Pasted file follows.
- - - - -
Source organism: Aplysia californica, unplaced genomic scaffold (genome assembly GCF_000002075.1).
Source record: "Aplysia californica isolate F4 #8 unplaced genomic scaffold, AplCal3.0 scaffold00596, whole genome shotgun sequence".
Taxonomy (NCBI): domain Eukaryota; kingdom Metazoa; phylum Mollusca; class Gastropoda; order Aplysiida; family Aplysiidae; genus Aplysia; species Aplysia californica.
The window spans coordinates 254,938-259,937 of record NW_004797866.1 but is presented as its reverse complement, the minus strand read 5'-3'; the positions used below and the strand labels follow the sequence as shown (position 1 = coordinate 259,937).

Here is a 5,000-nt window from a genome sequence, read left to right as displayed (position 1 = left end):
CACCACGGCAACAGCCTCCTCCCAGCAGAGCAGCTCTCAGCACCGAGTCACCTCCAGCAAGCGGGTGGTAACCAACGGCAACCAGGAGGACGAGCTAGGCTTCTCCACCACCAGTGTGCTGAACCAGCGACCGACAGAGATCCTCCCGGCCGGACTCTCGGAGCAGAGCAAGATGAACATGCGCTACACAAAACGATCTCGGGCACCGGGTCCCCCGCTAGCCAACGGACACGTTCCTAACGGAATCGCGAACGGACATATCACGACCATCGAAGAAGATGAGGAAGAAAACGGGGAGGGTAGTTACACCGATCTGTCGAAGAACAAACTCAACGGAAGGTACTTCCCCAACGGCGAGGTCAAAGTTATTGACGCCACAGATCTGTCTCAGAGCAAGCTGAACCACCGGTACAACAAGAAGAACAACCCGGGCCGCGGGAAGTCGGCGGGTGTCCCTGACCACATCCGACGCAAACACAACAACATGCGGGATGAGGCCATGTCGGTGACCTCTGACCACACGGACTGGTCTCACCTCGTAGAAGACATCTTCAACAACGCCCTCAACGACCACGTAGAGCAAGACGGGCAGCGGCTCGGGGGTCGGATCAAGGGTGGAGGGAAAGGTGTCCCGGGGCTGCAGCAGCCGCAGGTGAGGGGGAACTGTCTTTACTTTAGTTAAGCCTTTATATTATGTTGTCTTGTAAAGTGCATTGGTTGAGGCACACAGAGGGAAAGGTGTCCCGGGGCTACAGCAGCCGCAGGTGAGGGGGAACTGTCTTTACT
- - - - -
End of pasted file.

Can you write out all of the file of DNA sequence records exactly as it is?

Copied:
Source organism: Aplysia californica, unplaced genomic scaffold (genome assembly GCF_000002075.1).
Source record: "Aplysia californica isolate F4 #8 unplaced genomic scaffold, AplCal3.0 scaffold00596, whole genome shotgun sequence".
Taxonomy (NCBI): domain Eukaryota; kingdom Metazoa; phylum Mollusca; class Gastropoda; order Aplysiida; family Aplysiidae; genus Aplysia; species Aplysia californica.
The window spans coordinates 254,938-259,937 of record NW_004797866.1 but is presented as its reverse complement, the minus strand read 5'-3'; the positions used below and the strand labels follow the sequence as shown (position 1 = coordinate 259,937).

Here is a 5,000-nt window from a genome sequence, read left to right as displayed (position 1 = left end):
CACCACGGCAACAGCCTCCTCCCAGCAGAGCAGCTCTCAGCACCGAGTCACCTCCAGCAAGCGGGTGGTAACCAACGGCAACCAGGAGGACGAGCTAGGCTTCTCCACCACCAGTGTGCTGAACCAGCGACCGACAGAGATCCTCCCGGCCGGACTCTCGGAGCAGAGCAAGATGAACATGCGCTACACAAAACGATCTCGGGCACCGGGTCCCCCGCTAGCCAACGGACACGTTCCTAACGGAATCGCGAACGGACATATCACGACCATCGAAGAAGATGAGGAAGAAAACGGGGAGGGTAGTTACACCGATCTGTCGAAGAACAAACTCAACGGAAGGTACTTCCCCAACGGCGAGGTCAAAGTTATTGACGCCACAGATCTGTCTCAGAGCAAGCTGAACCACCGGTACAACAAGAAGAACAACCCGGGCCGCGGGAAGTCGGCGGGTGTCCCTGACCACATCCGACGCAAACACAACAACATGCGGGATGAGGCCATGTCGGTGACCTCTGACCACACGGACTGGTCTCACCTCGTAGAAGACATCTTCAACAACGCCCTCAACGACCACGTAGAGCAAGACGGGCAGCGGCTCGGGGGTCGGATCAAGGGTGGAGGGAAAGGTGTCCCGGGGCTGCAGCAGCCGCAGGTGAGGGGGAACTGTCTTTACTTTAGTTAAGCCTTTATATTATGTTGTCTTGTAAAGTGCATTGGTTGAGGCACACAGAGGGAAAGGTGTCCCGGGGCTACAGCAGCCGCAGGTGAGGGGGAACTGTCTTTACT